Scientists Digitally Reconstruct Part Of A Rat's Brain

2850 Scientists Digitally Reconstruct Part Of A Rat's Brain
A photo of the virtual brain slice, containing around 30,000 individual neurons. Markham/EPFL

Scientists have managed to digitally reconstruct a portion of rat brain, albeit a really small piece. In the first draft of what is possibly one of the most sophisticated neural simulations ever created, researchers have modeled over 30,000 neurons connected by 40 million synapses. They have even been able to alter the inputs into the model and watch how the signals from individual neurons ripple through the simulation.

The monumental effort, resulting from decades of work involving over 80 researchers, has been undertaken by the Blue Brain Project, an ambitious initiative to reverse engineer the rat brain. But the objective doesn’t end there, as sights are set much higher. The Blue Brain Project feeds into a far more complex initiative to recreate the human brain in code. The scientist at the center of both of these projects, Henry Markham, sees these results published in Cell as proof that the Human Brain Project can actually be achieved.


Some scientists have, however, been a little more cautious, and others have been outright damning. Many say that this paper, the first substantial results to be published since the project began back in 2005, is evidence enough that the concept of recreating an entire brain in a computer is simply a waste of money and resources. And with the Human Brain Project being eligible for €1 billion from the European Commission, many warn that it is chronically mismanaged and will divert funding away from other important neurological studies. Last year, hundreds of scientists signed an open letter threatening a boycott of the project.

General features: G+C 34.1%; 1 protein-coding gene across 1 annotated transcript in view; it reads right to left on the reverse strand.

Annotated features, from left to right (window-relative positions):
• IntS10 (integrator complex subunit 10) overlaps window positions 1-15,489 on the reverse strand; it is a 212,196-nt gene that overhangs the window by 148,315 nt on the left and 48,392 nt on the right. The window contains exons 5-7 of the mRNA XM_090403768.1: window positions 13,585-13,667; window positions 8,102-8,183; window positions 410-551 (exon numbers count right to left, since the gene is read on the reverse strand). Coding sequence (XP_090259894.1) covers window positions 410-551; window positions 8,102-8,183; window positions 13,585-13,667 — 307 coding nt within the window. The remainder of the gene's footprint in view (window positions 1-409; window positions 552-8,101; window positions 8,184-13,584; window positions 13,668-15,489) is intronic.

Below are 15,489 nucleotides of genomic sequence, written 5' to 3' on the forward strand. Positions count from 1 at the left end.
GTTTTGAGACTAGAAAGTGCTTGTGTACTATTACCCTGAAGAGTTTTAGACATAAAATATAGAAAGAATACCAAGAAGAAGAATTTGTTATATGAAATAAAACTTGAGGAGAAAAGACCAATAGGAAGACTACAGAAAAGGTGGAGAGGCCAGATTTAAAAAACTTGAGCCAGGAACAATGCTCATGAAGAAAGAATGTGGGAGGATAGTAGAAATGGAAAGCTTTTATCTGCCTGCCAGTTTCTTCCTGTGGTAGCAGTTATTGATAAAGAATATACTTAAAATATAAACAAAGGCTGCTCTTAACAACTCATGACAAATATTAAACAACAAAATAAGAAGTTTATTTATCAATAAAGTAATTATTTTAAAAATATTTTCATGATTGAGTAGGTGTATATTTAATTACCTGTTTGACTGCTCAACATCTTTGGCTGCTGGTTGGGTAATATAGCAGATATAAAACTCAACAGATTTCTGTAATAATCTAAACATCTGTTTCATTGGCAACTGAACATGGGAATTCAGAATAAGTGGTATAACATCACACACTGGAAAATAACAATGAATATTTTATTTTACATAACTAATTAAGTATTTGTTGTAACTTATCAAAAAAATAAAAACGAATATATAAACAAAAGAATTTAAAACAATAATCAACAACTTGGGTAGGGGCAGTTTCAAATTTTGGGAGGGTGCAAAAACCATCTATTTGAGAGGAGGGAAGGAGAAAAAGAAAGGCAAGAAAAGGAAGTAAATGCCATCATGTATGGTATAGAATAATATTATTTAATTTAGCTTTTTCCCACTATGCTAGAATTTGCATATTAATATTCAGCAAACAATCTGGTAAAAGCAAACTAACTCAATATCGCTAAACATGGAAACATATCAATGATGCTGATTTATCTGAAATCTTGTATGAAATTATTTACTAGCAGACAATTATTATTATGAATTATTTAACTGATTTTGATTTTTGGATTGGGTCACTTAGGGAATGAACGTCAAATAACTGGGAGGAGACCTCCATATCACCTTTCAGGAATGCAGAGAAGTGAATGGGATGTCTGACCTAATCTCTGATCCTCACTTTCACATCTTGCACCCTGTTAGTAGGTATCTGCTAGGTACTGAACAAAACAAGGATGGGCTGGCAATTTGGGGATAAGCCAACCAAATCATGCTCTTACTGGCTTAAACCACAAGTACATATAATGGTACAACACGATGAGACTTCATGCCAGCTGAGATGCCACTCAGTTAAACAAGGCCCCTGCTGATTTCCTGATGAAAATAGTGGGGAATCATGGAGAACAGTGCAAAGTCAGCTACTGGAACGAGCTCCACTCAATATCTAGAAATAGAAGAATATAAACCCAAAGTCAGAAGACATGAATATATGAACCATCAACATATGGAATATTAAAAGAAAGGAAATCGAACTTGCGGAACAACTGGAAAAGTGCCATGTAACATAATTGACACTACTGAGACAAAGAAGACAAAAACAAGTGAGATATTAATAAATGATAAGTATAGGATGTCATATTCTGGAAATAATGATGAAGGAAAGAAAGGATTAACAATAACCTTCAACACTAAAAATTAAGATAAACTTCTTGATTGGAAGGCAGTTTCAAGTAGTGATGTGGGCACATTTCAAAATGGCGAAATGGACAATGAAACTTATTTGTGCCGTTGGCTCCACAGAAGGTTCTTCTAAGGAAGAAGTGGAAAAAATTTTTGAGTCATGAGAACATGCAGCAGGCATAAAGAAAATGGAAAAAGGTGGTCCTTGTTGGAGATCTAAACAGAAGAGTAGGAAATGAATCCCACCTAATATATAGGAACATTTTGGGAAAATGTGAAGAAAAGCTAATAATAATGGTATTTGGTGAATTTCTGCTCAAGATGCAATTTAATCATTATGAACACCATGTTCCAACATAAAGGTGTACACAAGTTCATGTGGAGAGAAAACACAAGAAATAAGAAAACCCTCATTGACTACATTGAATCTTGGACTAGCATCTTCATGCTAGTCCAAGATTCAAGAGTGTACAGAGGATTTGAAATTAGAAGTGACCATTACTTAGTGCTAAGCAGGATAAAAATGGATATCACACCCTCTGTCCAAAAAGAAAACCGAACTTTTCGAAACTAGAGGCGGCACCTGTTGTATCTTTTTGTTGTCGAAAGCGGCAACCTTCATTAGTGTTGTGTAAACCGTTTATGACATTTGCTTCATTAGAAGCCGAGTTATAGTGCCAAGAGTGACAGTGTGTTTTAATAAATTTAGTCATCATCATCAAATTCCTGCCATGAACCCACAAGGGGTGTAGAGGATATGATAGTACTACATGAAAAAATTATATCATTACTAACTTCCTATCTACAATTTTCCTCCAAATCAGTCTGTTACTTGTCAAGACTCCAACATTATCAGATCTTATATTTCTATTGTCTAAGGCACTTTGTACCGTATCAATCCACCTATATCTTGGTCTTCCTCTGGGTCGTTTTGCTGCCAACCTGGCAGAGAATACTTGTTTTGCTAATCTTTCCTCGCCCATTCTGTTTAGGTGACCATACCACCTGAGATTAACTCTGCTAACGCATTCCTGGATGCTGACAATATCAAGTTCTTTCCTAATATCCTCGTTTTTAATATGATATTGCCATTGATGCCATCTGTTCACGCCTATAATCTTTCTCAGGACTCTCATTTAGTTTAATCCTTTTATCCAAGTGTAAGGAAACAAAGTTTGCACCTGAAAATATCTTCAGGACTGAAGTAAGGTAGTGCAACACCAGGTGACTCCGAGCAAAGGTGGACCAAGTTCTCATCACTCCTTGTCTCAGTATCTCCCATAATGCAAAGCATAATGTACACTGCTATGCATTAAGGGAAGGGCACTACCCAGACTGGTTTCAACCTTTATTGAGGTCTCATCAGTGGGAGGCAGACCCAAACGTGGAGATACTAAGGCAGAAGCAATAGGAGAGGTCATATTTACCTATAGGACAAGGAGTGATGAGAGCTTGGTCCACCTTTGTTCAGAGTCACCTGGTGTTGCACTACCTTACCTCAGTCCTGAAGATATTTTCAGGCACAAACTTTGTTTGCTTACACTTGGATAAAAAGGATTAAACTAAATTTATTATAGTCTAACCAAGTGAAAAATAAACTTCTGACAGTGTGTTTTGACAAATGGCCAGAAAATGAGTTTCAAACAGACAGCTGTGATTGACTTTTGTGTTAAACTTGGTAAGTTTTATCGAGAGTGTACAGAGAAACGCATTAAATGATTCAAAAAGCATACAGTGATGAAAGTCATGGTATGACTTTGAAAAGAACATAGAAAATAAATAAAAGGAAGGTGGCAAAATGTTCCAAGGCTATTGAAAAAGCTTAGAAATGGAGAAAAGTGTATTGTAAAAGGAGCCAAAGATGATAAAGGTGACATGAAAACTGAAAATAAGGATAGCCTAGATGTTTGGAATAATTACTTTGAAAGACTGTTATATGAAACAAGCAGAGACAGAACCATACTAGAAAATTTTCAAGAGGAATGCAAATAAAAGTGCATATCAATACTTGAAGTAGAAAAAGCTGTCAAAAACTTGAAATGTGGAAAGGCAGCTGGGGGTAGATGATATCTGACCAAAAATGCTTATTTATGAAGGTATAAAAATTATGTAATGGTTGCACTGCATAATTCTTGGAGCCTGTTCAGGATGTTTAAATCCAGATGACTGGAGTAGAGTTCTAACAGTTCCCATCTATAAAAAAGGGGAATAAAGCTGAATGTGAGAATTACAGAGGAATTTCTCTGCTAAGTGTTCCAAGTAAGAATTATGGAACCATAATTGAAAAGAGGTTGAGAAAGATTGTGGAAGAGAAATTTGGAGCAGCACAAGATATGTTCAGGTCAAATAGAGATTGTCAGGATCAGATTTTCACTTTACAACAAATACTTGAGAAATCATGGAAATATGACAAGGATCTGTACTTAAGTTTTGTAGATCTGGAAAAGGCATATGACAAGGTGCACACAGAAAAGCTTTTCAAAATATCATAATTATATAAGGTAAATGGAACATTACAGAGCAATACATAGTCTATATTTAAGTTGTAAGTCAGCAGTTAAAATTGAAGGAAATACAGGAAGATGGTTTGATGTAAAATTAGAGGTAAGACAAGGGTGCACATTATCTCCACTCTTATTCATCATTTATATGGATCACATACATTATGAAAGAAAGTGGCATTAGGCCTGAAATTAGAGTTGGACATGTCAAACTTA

It is an undoubtedly impressive – and staggeringly beautiful – achievement either way. Firstly, the scientists spent years studying and logging all the different types of neurons found in the brain of rats, and figuring out the rules that govern how they are arranged. Then they built an algorithm that would place up to 30,000 neurons in the correct position, and then locate where each one touched another – a potential site for a connection, or synapse. But this gave them nearly 200 million synapses, much greater than what is expected in a slice of brain this size. They were eventually able to cut this down to a more realistic 37 million connections.

The result is a tiny one-third of a cubic millimeter of rat neocortex recreated in a computer, a long stretch from the human brain that is around 1,130 cubic centimeters with an estimated 86 billion neurons. In addition to that, the simulation only represents around 10% of what actually makes up a brain, as the model does not contain the blood vessels or cells that support the neurons. Markham is quick to point out that this is only a first draft, and that this data will be included in the future. But as one critic told Science: "That’s like saying, 'I want to go to the moon and I have already put a ladder against this tree.'"

Whether it's a colossal waste of time and money, or the first step to creating a digital human brain, Markham is certain that the end results will be worth it. What those end results will be able to show, though, is a little less definite, as the model is apparently being developed with no questions in mind. 


Image in text: A photo of the entire digitally created brain column. Markham/EPFL


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  • brain,

  • computer simulations,

  • rat brain,

  • Human Brain Project